A nearly century-old Salina landmark building will be renovated and innovated after being donated to a recently formed local foundation.
The Masonic Center building, which was up for sale, has instead been donated to the Salina Innovation Foundation. According to the foundation, the Masonic board Friday night voted unanimously to make the donation.
The Salina Innovation Foundation is the brainchild of Salinans Mary Landes and Amanda Michaelis. Its vision is “to protect and endow the Masonic Center building, and infuse it with new spirit and life.”
According to the foundation, Salina’s current revitalization has been fueled in large part by the success of local entrepreneurs. Their mission is to use the Masonic Center to foster the next generation of innovators.
This historic space has been private, and a mystery to most Salinans for decades. They plan to now allow the public to appreciate and enjoy the center for visual, performing, and culinary arts as well as private celebrations.
Potential uses of the facility include:
- Marble Atrium uses:
- Local Art Gallery
- Artist Loft Spaces
- Private Events
- Meeting Space
- Cultural Arts Performance Space
- Yoga & Meditation Classes
- Culinary Classes & Internships
- Restaurant Incubation – try your idea in our space
- Food Cart / seasonal on the front landing
- Kitchen for Hire (bringing this back!)
- Local Food Tastings and Events
- Co-Working @ Salina Innovation
- We are building a community of innovators, thinkers and dreamers. Find quiet or collaboration in our co-working space. Comfortable spaces to
- spread out and work. Fast WiFi, Business Mentors, Technology Bar, Workshops, Lunch & Learns, Networking Events, Startup Resources.
3rd Floor: 1200 seat theater with large parquet wood dance floor.
- Local musicians, performers, poets, singers and dancers, you have a stage!
- Private Events
- Ballroom Dance Classes
- Photography Backdrop
- Local Lectures
- School Music Performances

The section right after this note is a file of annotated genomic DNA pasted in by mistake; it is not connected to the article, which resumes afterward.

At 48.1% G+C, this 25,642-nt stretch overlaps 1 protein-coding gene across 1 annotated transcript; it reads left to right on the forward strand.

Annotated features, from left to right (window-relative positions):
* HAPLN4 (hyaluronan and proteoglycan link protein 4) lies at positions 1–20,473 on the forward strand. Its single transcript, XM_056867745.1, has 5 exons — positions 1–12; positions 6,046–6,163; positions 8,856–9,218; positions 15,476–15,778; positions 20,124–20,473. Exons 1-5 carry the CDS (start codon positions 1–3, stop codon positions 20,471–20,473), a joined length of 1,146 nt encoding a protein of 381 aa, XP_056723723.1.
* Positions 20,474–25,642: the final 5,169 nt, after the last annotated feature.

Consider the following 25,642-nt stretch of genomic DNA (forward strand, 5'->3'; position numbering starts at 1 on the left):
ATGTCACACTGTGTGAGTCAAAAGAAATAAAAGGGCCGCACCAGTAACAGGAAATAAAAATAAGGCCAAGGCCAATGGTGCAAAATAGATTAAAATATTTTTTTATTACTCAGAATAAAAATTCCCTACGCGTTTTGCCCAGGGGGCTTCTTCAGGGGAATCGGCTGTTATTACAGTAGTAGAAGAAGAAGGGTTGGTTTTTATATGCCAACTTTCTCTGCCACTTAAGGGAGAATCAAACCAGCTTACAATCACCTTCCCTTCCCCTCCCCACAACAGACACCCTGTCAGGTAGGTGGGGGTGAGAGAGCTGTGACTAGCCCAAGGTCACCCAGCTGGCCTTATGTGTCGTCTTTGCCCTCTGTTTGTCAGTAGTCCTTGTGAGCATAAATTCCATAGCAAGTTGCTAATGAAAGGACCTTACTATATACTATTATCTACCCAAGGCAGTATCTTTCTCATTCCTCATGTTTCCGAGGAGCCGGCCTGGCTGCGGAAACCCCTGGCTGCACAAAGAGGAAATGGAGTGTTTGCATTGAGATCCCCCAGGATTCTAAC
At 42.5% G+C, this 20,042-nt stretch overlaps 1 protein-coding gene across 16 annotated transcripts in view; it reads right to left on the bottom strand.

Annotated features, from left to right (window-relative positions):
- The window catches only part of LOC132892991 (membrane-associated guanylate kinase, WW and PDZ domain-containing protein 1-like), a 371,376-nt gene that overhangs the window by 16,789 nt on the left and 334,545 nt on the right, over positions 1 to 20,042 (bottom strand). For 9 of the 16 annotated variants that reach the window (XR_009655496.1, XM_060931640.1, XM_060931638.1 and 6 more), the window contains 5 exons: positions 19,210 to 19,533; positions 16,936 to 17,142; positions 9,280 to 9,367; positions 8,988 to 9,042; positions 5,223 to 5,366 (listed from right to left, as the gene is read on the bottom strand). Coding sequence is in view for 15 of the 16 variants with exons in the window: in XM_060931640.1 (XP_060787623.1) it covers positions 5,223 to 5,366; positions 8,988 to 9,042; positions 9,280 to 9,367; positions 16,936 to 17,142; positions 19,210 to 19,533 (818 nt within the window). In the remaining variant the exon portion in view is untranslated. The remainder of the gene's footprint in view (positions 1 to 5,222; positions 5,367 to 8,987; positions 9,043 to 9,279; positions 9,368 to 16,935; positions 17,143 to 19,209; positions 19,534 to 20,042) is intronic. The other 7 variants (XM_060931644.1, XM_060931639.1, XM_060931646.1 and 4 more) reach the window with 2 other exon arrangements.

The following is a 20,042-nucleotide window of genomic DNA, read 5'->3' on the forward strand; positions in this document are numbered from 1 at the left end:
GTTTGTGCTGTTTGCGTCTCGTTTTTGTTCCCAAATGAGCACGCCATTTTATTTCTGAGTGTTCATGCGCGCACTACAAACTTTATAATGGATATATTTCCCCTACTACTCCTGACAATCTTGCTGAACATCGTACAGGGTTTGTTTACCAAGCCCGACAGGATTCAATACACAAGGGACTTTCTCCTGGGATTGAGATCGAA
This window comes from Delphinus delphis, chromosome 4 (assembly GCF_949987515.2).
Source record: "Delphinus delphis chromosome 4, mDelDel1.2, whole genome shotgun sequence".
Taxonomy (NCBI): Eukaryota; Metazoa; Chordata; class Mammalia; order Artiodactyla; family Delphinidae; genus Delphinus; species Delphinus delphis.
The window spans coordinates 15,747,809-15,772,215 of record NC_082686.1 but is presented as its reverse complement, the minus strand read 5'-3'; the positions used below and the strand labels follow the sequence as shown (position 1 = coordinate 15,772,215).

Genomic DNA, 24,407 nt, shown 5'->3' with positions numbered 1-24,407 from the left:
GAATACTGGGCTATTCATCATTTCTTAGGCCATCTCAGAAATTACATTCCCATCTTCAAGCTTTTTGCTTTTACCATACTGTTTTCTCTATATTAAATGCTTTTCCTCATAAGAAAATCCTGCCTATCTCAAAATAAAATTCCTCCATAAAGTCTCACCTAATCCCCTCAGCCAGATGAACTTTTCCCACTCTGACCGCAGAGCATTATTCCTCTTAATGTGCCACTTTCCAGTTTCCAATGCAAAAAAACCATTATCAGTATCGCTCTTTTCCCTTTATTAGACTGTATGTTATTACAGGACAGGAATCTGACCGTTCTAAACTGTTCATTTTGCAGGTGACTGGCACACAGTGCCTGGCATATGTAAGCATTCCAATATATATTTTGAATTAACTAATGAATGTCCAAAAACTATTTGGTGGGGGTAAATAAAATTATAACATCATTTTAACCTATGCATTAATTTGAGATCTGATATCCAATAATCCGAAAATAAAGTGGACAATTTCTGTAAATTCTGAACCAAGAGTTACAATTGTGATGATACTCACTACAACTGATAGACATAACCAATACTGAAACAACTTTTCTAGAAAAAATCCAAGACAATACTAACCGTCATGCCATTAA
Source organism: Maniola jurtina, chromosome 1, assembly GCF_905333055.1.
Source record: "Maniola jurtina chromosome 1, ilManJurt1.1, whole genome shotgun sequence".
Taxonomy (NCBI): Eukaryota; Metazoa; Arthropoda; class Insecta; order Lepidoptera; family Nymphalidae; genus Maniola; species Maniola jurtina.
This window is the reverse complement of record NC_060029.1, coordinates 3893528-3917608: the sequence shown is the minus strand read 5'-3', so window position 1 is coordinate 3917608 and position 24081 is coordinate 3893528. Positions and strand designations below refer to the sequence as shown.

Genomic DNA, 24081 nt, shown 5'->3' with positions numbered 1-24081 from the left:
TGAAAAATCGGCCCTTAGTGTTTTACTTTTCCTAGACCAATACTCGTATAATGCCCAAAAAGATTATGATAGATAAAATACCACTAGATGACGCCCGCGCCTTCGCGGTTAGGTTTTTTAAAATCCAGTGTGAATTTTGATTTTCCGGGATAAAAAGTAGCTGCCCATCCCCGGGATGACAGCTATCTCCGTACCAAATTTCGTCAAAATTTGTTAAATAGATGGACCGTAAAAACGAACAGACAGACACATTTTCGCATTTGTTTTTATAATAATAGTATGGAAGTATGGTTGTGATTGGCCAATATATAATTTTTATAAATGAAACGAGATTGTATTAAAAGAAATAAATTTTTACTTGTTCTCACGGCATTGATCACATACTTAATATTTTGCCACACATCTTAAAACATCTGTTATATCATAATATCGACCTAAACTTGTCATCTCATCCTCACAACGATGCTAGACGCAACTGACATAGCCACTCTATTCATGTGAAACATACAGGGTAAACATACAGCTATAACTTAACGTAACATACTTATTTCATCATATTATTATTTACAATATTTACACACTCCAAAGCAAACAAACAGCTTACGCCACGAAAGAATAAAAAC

- Maker-Spaces and Artist Lofts
- Recording Studio
- Indoor Farmers Market
Private Rooms for
- Music Lessons
- Therapy Sessions
- Photography and Video Studios
The Kansas Sampler Foundation nominated the facility as one of the “8 Wonders of Kansas Architecture”, and described its history in the nomination.
The Masonic Center (formerly known as the Masonic Temple) was started in 1922 and completed in 1927. “The Landmark of the Valley” is widely famed for its Ionic columns and row of copper gargoyles along the roof line.
The rectangular concrete building is clad in Indiana limestone and Tennessee marble and measures 125 feet by 170 feet. Its monumental size and simplified classical form projects a sense of importance, permanence, and stability. The fluted Ionic columns each measure 42 feet with five foot diameters. A row of copper gargoyles some 86 feet above the ground form the cornice surrounding the entire rooftop.
Bronze doors, art glass chandeliers and windows and “angelwing” mirror marble wainscoting highlight the inside. Ornate egg and dart molding found near the ceiling throughout the building symbolizes Life and Death. The Center was designed around its magnificent third floor auditorium, which features a 36-foot high ceiling and has a seating capacity of 1,200 people. The elevated stage contains 104 century-old, hand-painted scenery drops that provide background for stage activities.
The Salina Masonic Center was placed on the National Register of Historical Places in 2000.
The innovation foundation says that the space has been incredibly well preserved, but needs upgrades for accessibility and contemporary uses. As soon as October 1st they will launch the kitchen-for-hire, co-working space, maker-space and begin making much needed repairs to the building.
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